Neo-Nazi J.T. Ready talks about his plan to patrol the Arizona desert. Courtesy KPNX
Just three weeks ago at a tea party rally in Tempe, he handed out fliers calling for landmines to be placed along the Mexican border to prevent illegal immigrants from crossing into Arizona.
Now, neo-Nazi J.T. Ready says he plans to lead an armed group into the desert south of Phoenix this weekend to put a stop to what he called “narco-terrorists.”
Ready appeared decked out in camouflage during an interview Wednesday with KPNX (Channel 12). He showed off a stockpile of guns and ammunition he plans to take with him and claimed his group will stake out an area of Pinal County that drug smugglers use as a route to bring “chemical warfare into Phoenix.”
Ready has grabbed more traction with local media in recent months as the debate over illegal immigration heats up. He has also appeared frequently at rallies and protests in support of Arizona’s new immigration law, hoping to attract supporters to his cause.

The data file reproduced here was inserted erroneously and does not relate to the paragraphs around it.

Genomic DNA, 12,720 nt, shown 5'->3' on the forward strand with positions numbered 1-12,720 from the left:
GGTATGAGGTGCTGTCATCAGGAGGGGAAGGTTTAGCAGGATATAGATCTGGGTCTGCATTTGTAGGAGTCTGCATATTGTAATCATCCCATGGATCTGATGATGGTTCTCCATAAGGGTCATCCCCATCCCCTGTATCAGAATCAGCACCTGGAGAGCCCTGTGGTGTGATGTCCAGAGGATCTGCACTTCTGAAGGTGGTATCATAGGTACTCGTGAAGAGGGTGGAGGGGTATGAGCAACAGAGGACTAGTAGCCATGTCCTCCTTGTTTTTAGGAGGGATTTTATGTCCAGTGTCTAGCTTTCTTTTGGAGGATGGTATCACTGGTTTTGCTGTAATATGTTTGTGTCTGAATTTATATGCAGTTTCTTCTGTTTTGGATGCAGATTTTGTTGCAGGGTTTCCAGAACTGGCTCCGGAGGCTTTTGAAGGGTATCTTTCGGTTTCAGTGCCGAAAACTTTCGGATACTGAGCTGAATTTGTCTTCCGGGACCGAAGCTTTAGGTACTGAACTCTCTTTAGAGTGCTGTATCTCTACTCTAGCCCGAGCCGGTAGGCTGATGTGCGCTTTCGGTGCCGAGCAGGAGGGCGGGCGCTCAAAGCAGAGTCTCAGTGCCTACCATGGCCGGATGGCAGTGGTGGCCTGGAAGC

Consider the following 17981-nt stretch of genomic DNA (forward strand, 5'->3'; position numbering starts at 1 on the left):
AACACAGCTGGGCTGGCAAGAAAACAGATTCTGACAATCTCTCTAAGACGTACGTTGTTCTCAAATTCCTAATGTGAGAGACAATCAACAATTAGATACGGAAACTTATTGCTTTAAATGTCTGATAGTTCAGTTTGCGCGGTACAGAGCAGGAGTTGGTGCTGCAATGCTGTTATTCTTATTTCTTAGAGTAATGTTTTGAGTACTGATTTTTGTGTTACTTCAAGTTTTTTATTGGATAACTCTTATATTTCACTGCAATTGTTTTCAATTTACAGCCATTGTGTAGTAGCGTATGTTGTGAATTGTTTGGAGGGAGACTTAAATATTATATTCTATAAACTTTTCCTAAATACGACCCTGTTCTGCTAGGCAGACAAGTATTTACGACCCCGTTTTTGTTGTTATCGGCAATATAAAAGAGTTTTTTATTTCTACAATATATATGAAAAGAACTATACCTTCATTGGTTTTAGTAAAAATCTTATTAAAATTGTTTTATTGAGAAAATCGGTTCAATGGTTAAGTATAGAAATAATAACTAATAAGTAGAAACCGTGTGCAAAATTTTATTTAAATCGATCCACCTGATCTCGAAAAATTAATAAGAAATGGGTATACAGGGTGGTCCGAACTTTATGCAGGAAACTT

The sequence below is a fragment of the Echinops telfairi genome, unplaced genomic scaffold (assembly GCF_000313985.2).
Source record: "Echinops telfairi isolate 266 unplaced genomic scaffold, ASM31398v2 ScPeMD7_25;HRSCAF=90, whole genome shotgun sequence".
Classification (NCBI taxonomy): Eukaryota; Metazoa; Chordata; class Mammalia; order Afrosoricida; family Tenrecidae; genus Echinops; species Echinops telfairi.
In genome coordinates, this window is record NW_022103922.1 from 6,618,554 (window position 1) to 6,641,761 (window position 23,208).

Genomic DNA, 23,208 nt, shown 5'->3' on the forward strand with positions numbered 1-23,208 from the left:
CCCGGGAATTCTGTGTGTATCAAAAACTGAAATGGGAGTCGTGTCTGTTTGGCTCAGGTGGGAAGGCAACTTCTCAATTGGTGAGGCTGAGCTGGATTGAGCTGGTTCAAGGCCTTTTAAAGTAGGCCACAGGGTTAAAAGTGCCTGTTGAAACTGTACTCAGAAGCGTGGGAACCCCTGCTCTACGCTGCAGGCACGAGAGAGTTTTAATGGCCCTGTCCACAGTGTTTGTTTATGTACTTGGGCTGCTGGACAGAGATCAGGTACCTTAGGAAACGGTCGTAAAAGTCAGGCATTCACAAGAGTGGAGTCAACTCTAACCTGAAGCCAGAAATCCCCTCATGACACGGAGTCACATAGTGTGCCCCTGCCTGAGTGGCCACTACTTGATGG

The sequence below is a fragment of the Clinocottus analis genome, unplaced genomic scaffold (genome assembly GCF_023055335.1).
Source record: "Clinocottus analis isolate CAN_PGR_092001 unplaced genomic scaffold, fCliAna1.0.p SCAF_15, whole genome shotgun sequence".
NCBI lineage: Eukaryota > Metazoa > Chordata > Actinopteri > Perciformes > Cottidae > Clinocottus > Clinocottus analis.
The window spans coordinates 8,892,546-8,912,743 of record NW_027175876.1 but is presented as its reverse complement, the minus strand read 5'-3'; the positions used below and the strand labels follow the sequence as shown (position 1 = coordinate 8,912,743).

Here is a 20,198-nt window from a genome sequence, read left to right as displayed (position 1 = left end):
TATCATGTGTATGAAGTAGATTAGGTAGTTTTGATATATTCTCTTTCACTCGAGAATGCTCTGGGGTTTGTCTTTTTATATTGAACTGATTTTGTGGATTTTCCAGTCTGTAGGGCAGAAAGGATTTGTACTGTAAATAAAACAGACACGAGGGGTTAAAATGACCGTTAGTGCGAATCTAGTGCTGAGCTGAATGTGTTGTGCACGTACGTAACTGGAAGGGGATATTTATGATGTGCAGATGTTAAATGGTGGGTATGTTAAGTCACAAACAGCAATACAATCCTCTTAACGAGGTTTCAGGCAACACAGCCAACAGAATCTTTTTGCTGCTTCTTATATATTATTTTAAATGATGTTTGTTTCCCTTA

That was no different on May 29 at the “Stand With Arizona” rally in Tempe, an event organized by several tea party groups.
Ready was there handing out fliers for the Mesa chapter of the National Socialist Movement, the largest neo-Nazi group in the United States.
The fliers carried Ready’s name and a picture of a landmine. “We all should be actively advocating daily to mainstream America the most humane, non-racist, fair border security plan available,” they said. “Namely, A MINEFIELD!”
The flier, photocopied on plain-white paper, carried the letters “N.S.M.” as well as the address for post office box in Mesa, a local phone number and an email address that contained the number 88, a neo-Nazi code meaning “Heil Hitler.”
Ready and another man told Heat City that night they handed out 1,000 fliers at the event but were having little success getting their message across.
Ready has a history of engaging in armed confrontation with immigrants.
When he was running for Mesa City Council in 2006 — a race in which he came in second place — he followed a vehicle down a dead-end street and corned a Hispanic man who later turned out to be an illegal immigrant.
Ready said the man opened fire on him with a BB gun, and he returned fire with a .38 revolver he pulled from an ankle holster.
Both escaped injury and police arrested the other man that night. A month later, the man pleaded guilty to giving a false name to authorities.
The fact that the man received such a minor charge upset Ready, who told the judge overseeing the case that the other man should have been convicted of assault. Ready called it at the time “a travesty of justice.”